School of Accountancy
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Social Impact in Teaching & Learning

The world is entering a period of significant change. Whether it be exponential changes in use, application, and power of technology, climate change, or expected shift in the political and social sphere, the influence of the change has a fundamental impact on all aspects of modern life, both personal and professional. Most of these changes have been brought about by the fourth industrial revolution. A revolution in which new technologies or novel ways of perceiving the world trigger changes in economic and social structures. Thus, also have an impact on our value and belief systems and will require that some existing ideas, theories, and beliefs be revised.


Globally and in South African, society has demanded a shift in priorities to Transformation. Transformation can be viewed as systemic, which implies transformation of and through the organisation contributing to the transformation of society. Transformation of the organisation and transformation through the organisation are interrelated and mutually constitutive, particularly with the global shift in public pedagogies towards decolonisation, indigenisation, and desegregation.


In recent years, there has been a shift away from maximising short-term profit at all costs to creating shareholder value, with the focus of forward-looking firms falling on considering the stakeholders and those in the ecosystem in which organisations find themselves. This impacts how organisations do business and how they report to stakeholders.


There has also been a change in how the interaction with stakeholders and society can be viewed. Organisations, and universities, have moved away from 'community service' to wanting to make a societal impact through everything they do. In a university context, this extends to the research conducted and the attributes developed in the students delivered to the marketplace. These attributes include an enquiring mindset; an engaged citizen; a dynamic professional; while being a well-rounded individual. In response, the School of Accountancy strives to deliver a graduate to the market who is an ethically responsible leader who can fulfill their social mandate by using integrated thinking to create sustainable value. We regard both technical knowledge and non-technical (soft) skills as critical in our teaching approach.


To make a 'tangible social impact' is embedded in the vision of the School of Accountancy, and, as such, is included in teaching, learning, and assessment design. The notion of social impact is incorporated into the SOA curriculum through the School's teaching philosophy, which is student-centered, rather than knowledge-centered to ensure graduates are able to engage the issues of their time. Some examples of how the curriculum is being reformed and renewed to deliver students with the appropriate graduate attributes for societal impact include:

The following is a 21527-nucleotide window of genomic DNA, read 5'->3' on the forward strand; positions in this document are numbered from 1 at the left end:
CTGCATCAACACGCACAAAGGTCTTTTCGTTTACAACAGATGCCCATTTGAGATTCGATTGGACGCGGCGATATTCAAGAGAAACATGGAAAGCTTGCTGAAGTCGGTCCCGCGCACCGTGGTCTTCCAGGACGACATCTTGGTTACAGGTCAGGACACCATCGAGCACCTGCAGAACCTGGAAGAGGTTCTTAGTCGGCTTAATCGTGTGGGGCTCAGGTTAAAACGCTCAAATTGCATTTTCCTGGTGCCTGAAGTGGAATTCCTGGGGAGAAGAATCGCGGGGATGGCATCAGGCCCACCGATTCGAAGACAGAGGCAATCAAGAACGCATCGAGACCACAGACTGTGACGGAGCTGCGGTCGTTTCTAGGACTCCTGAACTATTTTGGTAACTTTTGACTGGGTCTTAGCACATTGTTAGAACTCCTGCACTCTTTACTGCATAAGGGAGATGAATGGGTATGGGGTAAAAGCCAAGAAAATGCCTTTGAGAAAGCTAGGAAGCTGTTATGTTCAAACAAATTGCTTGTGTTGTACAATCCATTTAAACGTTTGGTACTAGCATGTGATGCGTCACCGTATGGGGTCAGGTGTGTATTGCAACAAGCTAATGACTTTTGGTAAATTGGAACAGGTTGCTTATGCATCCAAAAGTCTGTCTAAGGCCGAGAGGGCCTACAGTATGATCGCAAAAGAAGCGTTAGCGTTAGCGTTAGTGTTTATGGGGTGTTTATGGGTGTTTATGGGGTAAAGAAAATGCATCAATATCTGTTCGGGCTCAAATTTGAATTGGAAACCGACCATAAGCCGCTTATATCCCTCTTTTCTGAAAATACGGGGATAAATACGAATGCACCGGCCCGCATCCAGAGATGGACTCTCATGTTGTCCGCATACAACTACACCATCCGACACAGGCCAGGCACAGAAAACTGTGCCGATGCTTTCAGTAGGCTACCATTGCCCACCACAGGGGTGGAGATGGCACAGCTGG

• A continuous process whereby the School equips lecturers to be able to integrate the required non-technical skills (i.e. graduate attributes) into their modules. Such upskilling occurs through colloquia and ad hoc workshops where experts provide training to lecturers.
  • In line with a scholarly approach to teaching, colleagues are encouraged to be innovative in their teaching materials and approaches, and then reflect on the effectiveness of their innovations. At the end of every year, an internal mini-conference is organised where colleagues can then share their novel ideas and practices. The aim is to spark similar ideas in other colleagues who present different modules and encourage staff to engage in scholarly activities, such as research, while they innovate.  
  • Staff take part in the Communities of Best Practice on teaching and learning, assessment, business acumen, digital acumen, critical thinking, ethics and public sector initiated by the South African Institute of Chartered Accountants (SAICA). They work together with staff from other universities to create knowledge on how to integrate these aspects into the academic programme and develop graduates with the necessary attributes.
  • Given the increasing importance of digital acumen, two digital acumen modules focusing on automation and programming as well as data analytics has been developed.
  • In line with the value of life-long learning, it is deemed important to also place the responsibility for self-development on the students themselves. Therefore, students in the SAICA-accredited programmes are required to compile a portfolio of evidence relating to each of the values and acumens in SAICA's new CA2021 competency framework.

Further information

Interested parties can obtain further information about the teaching and learning philosophy, from:


Prof. Stiaan Lamprecht

Tel: +27 21 808-3844​